All studies included in the search were reviewed for the setting of the intervention, the sample size, fraction of normal weight and overweight subjects at baseline and if the effects of the intervention for the normal- and the overweight subjects were reported separately. Furthermore, the studies were reviewed for whether the intervention targeted one or more groups at high risk of developing overweight, if the study population consisted of infants (0–2 years), children (3–12 years), or adolescents (13–19 years), and the size of the effect of the intervention. Finally, those studies that targeted one or more groups at high risk of developing overweight were further examined to determine if the high risk was biological or cultural.

Results

A total of 15 studies met the inclusion criteria (Table 1).
Table 1

Intervention studies according to age group, n, setting, baseline fraction of normal weight and overweight participants, targeting high-risk groups and significant effect of the intervention

Study

Age group

n

Setting

Baseline fraction normal weight/overweight (including obese)

Targeting high-risk groups

Significant effect of the intervention

Karanja et al. [21]

Infants

205

Community vs community and family-based

61%/39%

Yes

+a (BMI z-score, community and family-based intervention received)

Paul et al. [17]

Infants

160

Home (2 different interventions, reception of none, one, or both interventions)

Not reported

No

+b (Weight-for-length percentile, both interventions received)

Robinson et al. [22]

Children

261

Community centers and family-based vs individual

49%/51%

Yes

- (BMI)

Wake et al. [18]

Infants

328

Well-child centers

Not reported

No

- (BMI z-score, percentage overweight/obese, WC)

Nemet et al. [16]

Children

725

Kindergarten

72%/28%

Yes

+a (Number of overweight)

- (BMI)

Balas-Nakash et al. [8]

Children

319

School (2 different interventions compared)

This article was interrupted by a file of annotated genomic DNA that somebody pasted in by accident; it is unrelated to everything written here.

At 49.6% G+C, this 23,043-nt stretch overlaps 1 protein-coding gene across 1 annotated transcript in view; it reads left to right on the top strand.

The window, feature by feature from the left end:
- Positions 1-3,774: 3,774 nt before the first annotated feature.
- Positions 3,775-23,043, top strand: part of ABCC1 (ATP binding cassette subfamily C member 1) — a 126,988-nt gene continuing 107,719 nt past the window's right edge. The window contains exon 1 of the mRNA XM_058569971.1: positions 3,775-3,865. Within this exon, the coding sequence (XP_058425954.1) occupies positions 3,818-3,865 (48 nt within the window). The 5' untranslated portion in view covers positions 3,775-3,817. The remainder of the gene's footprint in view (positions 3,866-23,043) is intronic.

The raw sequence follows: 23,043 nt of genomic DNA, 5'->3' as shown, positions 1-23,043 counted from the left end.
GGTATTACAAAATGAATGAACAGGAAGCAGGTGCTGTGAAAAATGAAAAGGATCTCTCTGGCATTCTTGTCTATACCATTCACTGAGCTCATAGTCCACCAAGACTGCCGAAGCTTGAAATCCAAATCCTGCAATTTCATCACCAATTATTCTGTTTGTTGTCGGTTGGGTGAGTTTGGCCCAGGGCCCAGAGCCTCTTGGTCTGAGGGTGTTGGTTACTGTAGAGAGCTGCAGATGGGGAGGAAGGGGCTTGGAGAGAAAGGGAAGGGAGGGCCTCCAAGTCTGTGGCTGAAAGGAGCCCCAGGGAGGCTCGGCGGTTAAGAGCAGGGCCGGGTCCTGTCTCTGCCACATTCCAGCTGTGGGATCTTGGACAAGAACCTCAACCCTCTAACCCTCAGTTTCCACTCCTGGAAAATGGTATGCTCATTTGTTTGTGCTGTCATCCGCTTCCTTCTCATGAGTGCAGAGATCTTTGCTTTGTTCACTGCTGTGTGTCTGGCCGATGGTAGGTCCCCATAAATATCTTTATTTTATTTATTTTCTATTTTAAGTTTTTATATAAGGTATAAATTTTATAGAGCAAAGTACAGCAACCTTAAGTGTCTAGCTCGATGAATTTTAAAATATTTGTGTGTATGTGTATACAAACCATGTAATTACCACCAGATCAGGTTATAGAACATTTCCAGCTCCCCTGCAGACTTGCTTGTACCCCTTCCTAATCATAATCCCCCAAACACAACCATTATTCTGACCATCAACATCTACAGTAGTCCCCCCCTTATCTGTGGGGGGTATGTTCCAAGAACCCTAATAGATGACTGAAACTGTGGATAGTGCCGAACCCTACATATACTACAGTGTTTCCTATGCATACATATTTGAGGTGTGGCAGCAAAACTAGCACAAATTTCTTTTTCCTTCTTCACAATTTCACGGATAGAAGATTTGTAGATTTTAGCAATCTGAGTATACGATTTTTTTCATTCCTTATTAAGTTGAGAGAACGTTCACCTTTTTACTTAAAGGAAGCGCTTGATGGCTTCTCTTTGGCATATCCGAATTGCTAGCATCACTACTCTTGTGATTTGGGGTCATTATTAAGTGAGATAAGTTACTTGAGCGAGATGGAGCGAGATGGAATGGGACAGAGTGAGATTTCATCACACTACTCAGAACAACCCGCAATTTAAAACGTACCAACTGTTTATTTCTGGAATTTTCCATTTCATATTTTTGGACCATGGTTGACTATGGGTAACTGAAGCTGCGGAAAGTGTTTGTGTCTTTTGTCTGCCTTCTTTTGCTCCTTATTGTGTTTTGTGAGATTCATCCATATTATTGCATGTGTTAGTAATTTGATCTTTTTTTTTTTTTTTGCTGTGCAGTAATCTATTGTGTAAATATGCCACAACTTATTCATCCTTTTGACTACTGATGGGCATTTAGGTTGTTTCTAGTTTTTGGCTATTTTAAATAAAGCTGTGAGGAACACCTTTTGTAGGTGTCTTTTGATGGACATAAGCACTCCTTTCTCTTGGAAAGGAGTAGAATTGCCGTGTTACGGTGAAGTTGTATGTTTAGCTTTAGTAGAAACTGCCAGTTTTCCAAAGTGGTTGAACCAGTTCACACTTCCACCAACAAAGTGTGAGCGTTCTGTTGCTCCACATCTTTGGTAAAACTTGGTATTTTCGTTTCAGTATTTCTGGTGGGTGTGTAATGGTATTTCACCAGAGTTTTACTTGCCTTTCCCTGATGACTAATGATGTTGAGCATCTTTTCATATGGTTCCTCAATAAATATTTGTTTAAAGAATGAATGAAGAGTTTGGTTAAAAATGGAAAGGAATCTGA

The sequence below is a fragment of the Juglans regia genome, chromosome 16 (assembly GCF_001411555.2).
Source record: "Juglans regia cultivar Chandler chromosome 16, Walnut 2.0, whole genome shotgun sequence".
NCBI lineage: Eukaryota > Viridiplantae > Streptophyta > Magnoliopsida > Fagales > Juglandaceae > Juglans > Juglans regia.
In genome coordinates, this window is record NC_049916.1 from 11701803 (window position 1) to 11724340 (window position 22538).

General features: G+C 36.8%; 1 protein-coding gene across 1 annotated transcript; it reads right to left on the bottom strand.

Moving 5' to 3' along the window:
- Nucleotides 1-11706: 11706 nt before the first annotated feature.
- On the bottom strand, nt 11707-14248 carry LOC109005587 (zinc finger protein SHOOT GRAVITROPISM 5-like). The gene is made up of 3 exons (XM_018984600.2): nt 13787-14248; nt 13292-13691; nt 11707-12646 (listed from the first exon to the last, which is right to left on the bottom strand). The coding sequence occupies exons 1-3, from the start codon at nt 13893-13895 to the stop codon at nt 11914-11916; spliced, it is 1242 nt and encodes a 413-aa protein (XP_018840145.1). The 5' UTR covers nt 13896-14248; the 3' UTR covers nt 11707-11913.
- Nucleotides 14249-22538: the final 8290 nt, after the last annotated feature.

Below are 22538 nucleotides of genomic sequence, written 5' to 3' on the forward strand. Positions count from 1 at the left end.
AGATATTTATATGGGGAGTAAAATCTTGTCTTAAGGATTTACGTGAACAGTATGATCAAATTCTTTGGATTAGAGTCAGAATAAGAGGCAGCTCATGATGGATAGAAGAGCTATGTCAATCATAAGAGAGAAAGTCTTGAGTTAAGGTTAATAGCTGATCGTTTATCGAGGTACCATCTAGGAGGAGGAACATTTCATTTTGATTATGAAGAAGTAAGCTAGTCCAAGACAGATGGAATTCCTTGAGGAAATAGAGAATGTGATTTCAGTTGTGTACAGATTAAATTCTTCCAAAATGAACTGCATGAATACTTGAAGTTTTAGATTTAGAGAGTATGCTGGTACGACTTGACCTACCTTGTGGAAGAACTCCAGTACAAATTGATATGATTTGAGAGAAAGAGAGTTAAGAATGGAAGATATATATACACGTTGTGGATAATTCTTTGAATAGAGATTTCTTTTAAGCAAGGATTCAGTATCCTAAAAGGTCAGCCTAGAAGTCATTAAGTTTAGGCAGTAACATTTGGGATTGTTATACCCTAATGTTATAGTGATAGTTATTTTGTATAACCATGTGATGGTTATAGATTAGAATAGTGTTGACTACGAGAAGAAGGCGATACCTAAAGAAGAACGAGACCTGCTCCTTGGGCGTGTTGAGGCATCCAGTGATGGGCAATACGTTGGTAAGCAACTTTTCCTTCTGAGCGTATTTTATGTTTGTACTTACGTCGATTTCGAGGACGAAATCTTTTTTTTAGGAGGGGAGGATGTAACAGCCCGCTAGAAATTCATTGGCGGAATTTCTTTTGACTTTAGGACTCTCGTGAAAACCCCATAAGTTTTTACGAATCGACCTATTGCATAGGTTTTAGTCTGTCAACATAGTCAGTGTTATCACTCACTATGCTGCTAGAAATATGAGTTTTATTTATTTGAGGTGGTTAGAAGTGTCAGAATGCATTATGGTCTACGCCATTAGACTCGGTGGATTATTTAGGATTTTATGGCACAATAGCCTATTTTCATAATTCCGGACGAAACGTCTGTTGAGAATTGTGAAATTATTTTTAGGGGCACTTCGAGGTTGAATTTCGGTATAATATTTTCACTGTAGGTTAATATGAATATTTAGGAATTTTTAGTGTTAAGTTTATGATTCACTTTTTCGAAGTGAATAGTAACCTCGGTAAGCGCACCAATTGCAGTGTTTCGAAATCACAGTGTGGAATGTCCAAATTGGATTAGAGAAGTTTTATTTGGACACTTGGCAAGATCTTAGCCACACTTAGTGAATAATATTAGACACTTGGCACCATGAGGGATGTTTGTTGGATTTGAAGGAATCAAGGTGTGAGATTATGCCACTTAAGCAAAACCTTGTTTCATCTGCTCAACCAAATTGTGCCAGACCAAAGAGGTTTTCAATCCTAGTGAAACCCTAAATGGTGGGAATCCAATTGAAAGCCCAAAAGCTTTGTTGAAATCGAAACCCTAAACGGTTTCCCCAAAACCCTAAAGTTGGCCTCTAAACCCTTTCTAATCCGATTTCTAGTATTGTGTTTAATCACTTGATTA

54%/46%

No

- (BMI, body fat)

Foster et al. [9]

Children

4603

School

50%/50%

Yes

+a (BMI z-score)

+a (Prevalence obesity)

- (Prevalence overweight/obesity)

Tucker et al. [10]

Children

99

School

72%/27%

No

- (BMI, BMI percentile)

Hawthorne et al. [11]

Children

1074

School

55%/45%

Yes

- (BMI, WC)

Lubans et al. [12•]

Adolescents

100

School

65%/35%

Yes

+b (BMI)

+b (BMI z-score)

+a (Body fat)

- (WC)

Hoffman et al. [13]

Children

297

School

Not reported

No

- (BMI)

Klesges et al. [19]

Children

303

Community centers and YMCAs

43%/57%

Yes

- (BMI)

Luoto et al. [20]

Infants

159

Antenatal clinics

Not reported

No

- (BMI)

Neumark-Sztainer et al. [14]

Adolescents

356

School

54%/46%

No

- (BMI, body fat)

Hendy et al. [15]

Children

382

School

65%/35%

No

- (BMI percentile)

aP ≤ 0.05

bP ≤ 0.01

BMI body mass index, WC waist circumference

Setting

Of the 15 studies included, 8 interventions were conducted in a school setting [811, 12•, 1315]. One study was conducted in a kindergarten setting [16], one study was conducted in a home setting [17], and three studies were conducted in health centers or clinics [1820]. Two studies compared interventions with two different settings, a community versus a community and family-based intervention [21] and a community center and family-based intervention versus an individual intervention [22]. These two studies were consequently not able to compare the effects of the intervention to a control group. One study did not include a control group [11]. One study compared two different interventions, one with less intense physical activity and one with aerobic exercises, and found a significant effect of the prevalence of overweight and obesity in both groups, but no significant difference between the groups [8]. Effects did not appear to be systematically dependent on the setting in which the intervention was conducted (Table 1).

Participants

All studies were conducted in infants, children, or adolescents. None of these study populations consisted of only normal weight individuals, but included both normal weight and overweight/obese in various fractions (Table 1). Eleven studies reported the baseline fraction of normal weight or overweight participants [811, 12•, 1416, 19, 21, 22], whereas in the remaining four studies this information was not available. One intervention was conducted in pregnant women only 4 weeks before expected delivery, and was consequently unable to report the baseline distribution of normal weight and overweight [20].

Outcome

Most studies examined effects of the intervention in relation to changes in body mass index (BMI) or BMI z-scores (Table 1). Only two studies reported a change in percentage body fat; here, one study reported an effect [12•], whereas the other did not find an effect of the intervention [14]. Thus, the results of the reviewed intervention studies did not seem to depend systematically on the choice of the anthropometric outcome measure (Table 1).